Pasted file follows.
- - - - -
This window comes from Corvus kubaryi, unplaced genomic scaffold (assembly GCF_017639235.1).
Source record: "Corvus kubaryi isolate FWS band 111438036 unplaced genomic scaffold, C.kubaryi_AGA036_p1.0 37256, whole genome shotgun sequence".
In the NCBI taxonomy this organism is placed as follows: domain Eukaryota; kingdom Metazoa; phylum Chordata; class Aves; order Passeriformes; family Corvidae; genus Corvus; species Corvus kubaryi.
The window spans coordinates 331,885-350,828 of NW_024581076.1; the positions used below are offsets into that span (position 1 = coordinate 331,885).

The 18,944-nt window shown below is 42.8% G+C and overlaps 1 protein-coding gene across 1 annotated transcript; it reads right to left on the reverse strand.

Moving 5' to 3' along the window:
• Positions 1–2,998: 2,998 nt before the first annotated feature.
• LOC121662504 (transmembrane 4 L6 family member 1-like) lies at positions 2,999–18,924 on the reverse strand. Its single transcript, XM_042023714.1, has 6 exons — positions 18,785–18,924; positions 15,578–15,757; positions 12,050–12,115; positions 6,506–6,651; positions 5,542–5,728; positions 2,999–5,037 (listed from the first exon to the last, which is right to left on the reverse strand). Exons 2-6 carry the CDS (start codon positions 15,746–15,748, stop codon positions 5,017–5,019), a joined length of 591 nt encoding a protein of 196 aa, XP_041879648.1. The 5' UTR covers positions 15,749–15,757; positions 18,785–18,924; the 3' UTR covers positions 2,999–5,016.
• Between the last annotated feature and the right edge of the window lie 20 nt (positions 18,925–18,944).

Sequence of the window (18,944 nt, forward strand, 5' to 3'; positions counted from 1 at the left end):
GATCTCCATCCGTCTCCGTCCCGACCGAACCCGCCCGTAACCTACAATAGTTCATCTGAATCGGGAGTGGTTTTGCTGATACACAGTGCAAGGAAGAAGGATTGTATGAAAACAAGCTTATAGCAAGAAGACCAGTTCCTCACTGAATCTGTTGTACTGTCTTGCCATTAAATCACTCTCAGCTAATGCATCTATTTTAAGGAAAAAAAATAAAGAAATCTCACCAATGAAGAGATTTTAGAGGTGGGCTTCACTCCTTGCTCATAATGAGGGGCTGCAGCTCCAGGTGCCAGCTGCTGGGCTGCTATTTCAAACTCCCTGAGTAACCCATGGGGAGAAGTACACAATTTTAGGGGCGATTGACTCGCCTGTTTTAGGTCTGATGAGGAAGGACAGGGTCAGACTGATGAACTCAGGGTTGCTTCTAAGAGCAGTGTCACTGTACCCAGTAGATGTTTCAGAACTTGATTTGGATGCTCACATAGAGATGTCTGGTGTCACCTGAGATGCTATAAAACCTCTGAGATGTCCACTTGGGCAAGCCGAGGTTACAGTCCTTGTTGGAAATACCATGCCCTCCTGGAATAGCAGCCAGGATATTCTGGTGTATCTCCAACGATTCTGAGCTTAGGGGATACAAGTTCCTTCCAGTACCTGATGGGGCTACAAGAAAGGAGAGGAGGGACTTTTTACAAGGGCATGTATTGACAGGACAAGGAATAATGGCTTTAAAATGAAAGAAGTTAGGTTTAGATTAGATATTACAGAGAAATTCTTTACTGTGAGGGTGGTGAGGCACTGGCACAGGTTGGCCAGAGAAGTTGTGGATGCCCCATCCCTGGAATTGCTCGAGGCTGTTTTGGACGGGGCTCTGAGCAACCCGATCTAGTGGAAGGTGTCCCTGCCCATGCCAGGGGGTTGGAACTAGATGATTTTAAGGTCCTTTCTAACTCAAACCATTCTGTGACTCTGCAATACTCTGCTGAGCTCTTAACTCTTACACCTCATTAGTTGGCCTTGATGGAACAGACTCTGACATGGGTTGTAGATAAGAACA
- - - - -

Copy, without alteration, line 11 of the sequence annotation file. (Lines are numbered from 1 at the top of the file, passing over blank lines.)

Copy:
GATCTCCATCCGTCTCCGTCCCGACCGAACCCGCCCGTAACCTACAATAGTTCATCTGAATCGGGAGTGGTTTTGCTGATACACAGTGCAAGGAAGAAGGATTGTATGAAAACAAGCTTATAGCAAGAAGACCAGTTCCTCACTGAATCTGTTGTACTGTCTTGCCATTAAATCACTCTCAGCTAATGCATCTATTTTAAGGAAAAAAAATAAAGAAATCTCACCAATGAAGAGATTTTAGAGGTGGGCTTCACTCCTTGCTCATAATGAGGGGCTGCAGCTCCAGGTGCCAGCTGCTGGGCTGCTATTTCAAACTCCCTGAGTAACCCATGGGGAGAAGTACACAATTTTAGGGGCGATTGACTCGCCTGTTTTAGGTCTGATGAGGAAGGACAGGGTCAGACTGATGAACTCAGGGTTGCTTCTAAGAGCAGTGTCACTGTACCCAGTAGATGTTTCAGAACTTGATTTGGATGCTCACATAGAGATGTCTGGTGTCACCTGAGATGCTATAAAACCTCTGAGATGTCCACTTGGGCAAGCCGAGGTTACAGTCCTTGTTGGAAATACCATGCCCTCCTGGAATAGCAGCCAGGATATTCTGGTGTATCTCCAACGATTCTGAGCTTAGGGGATACAAGTTCCTTCCAGTACCTGATGGGGCTACAAGAAAGGAGAGGAGGGACTTTTTACAAGGGCATGTATTGACAGGACAAGGAATAATGGCTTTAAAATGAAAGAAGTTAGGTTTAGATTAGATATTACAGAGAAATTCTTTACTGTGAGGGTGGTGAGGCACTGGCACAGGTTGGCCAGAGAAGTTGTGGATGCCCCATCCCTGGAATTGCTCGAGGCTGTTTTGGACGGGGCTCTGAGCAACCCGATCTAGTGGAAGGTGTCCCTGCCCATGCCAGGGGGTTGGAACTAGATGATTTTAAGGTCCTTTCTAACTCAAACCATTCTGTGACTCTGCAATACTCTGCTGAGCTCTTAACTCTTACACCTCATTAGTTGGCCTTGATGGAACAGACTCTGACATGGGTTGTAGATAAGAACA